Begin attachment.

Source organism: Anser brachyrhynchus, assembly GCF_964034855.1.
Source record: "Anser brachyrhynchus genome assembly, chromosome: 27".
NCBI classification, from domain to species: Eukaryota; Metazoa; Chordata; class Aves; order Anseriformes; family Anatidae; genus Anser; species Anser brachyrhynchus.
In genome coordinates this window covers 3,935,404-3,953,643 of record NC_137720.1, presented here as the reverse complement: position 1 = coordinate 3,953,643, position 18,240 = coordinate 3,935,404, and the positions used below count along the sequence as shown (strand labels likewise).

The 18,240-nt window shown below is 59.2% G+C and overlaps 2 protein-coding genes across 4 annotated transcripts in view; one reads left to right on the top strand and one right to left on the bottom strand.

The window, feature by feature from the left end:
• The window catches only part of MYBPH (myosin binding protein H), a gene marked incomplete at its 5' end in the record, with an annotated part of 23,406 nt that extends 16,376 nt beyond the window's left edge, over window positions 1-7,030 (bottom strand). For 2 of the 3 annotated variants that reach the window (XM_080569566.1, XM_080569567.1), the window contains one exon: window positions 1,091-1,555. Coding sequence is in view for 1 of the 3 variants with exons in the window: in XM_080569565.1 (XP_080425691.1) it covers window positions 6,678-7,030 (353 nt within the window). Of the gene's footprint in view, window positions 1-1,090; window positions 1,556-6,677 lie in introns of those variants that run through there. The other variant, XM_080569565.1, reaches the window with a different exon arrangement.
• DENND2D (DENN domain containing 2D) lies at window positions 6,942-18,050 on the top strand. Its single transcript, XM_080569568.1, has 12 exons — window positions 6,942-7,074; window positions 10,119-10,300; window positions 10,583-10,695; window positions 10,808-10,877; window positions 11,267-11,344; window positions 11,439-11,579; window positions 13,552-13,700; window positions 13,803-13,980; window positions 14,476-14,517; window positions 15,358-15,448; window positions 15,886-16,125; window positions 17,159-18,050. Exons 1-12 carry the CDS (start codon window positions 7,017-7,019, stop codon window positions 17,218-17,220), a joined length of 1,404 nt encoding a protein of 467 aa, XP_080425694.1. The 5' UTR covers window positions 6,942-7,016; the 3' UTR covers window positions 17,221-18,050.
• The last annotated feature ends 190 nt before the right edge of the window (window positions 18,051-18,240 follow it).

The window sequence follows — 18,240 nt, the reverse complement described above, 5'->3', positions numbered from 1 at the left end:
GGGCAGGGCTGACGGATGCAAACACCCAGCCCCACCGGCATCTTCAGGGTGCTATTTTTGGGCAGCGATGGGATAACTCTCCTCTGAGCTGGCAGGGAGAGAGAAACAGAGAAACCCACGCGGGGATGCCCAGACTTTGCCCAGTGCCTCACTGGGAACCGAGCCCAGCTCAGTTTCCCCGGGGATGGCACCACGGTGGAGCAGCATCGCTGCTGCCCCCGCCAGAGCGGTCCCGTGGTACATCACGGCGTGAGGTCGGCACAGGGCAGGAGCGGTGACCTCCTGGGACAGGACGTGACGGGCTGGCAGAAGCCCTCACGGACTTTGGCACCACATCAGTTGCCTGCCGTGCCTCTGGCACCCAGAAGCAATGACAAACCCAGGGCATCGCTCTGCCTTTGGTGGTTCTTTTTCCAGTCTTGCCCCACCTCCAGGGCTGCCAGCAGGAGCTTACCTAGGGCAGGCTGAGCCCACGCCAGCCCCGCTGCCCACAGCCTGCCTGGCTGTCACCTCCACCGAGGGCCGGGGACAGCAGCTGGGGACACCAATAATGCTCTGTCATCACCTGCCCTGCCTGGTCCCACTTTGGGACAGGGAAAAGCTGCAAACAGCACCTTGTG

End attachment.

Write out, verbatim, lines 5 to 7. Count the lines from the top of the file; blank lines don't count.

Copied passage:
The 18,240-nt window shown below is 59.2% G+C and overlaps 2 protein-coding genes across 4 annotated transcripts in view; one reads left to right on the top strand and one right to left on the bottom strand.

The window, feature by feature from the left end:
• The window catches only part of MYBPH (myosin binding protein H), a gene marked incomplete at its 5' end in the record, with an annotated part of 23,406 nt that extends 16,376 nt beyond the window's left edge, over window positions 1-7,030 (bottom strand). For 2 of the 3 annotated variants that reach the window (XM_080569566.1, XM_080569567.1), the window contains one exon: window positions 1,091-1,555. Coding sequence is in view for 1 of the 3 variants with exons in the window: in XM_080569565.1 (XP_080425691.1) it covers window positions 6,678-7,030 (353 nt within the window). Of the gene's footprint in view, window positions 1-1,090; window positions 1,556-6,677 lie in introns of those variants that run through there. The other variant, XM_080569565.1, reaches the window with a different exon arrangement.